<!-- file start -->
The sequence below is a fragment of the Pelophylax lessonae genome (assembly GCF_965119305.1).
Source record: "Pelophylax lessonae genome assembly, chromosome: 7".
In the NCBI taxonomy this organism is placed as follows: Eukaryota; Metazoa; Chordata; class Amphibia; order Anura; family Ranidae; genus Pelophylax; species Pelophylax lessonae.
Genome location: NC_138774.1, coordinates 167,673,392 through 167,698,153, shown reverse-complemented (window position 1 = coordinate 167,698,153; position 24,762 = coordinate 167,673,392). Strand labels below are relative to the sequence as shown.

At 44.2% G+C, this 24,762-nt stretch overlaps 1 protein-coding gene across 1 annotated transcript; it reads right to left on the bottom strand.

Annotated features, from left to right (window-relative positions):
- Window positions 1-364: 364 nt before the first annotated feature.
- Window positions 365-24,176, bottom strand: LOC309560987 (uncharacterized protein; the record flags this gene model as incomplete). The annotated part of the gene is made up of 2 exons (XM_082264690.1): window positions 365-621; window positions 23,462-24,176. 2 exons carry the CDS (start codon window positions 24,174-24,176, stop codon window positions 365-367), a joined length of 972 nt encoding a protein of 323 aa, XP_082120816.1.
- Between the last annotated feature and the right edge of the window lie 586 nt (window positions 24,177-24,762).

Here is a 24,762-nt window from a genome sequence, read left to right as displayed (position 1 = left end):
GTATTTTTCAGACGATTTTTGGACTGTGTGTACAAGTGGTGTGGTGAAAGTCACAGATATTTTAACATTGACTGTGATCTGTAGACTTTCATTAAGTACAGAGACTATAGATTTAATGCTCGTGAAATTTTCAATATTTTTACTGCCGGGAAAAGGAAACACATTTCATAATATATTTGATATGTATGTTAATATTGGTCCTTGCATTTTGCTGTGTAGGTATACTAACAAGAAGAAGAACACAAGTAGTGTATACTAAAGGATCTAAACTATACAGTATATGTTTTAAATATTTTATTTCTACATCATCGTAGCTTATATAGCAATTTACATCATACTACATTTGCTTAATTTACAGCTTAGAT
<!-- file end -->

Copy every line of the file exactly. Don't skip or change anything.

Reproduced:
The sequence below is a fragment of the Pelophylax lessonae genome (assembly GCF_965119305.1).
Source record: "Pelophylax lessonae genome assembly, chromosome: 7".
In the NCBI taxonomy this organism is placed as follows: Eukaryota; Metazoa; Chordata; class Amphibia; order Anura; family Ranidae; genus Pelophylax; species Pelophylax lessonae.
Genome location: NC_138774.1, coordinates 167,673,392 through 167,698,153, shown reverse-complemented (window position 1 = coordinate 167,698,153; position 24,762 = coordinate 167,673,392). Strand labels below are relative to the sequence as shown.

At 44.2% G+C, this 24,762-nt stretch overlaps 1 protein-coding gene across 1 annotated transcript; it reads right to left on the bottom strand.

Annotated features, from left to right (window-relative positions):
- Window positions 1-364: 364 nt before the first annotated feature.
- Window positions 365-24,176, bottom strand: LOC309560987 (uncharacterized protein; the record flags this gene model as incomplete). The annotated part of the gene is made up of 2 exons (XM_082264690.1): window positions 365-621; window positions 23,462-24,176. 2 exons carry the CDS (start codon window positions 24,174-24,176, stop codon window positions 365-367), a joined length of 972 nt encoding a protein of 323 aa, XP_082120816.1.
- Between the last annotated feature and the right edge of the window lie 586 nt (window positions 24,177-24,762).

Here is a 24,762-nt window from a genome sequence, read left to right as displayed (position 1 = left end):
GTATTTTTCAGACGATTTTTGGACTGTGTGTACAAGTGGTGTGGTGAAAGTCACAGATATTTTAACATTGACTGTGATCTGTAGACTTTCATTAAGTACAGAGACTATAGATTTAATGCTCGTGAAATTTTCAATATTTTTACTGCCGGGAAAAGGAAACACATTTCATAATATATTTGATATGTATGTTAATATTGGTCCTTGCATTTTGCTGTGTAGGTATACTAACAAGAAGAAGAACACAAGTAGTGTATACTAAAGGATCTAAACTATACAGTATATGTTTTAAATATTTTATTTCTACATCATCGTAGCTTATATAGCAATTTACATCATACTACATTTGCTTAATTTACAGCTTAGAT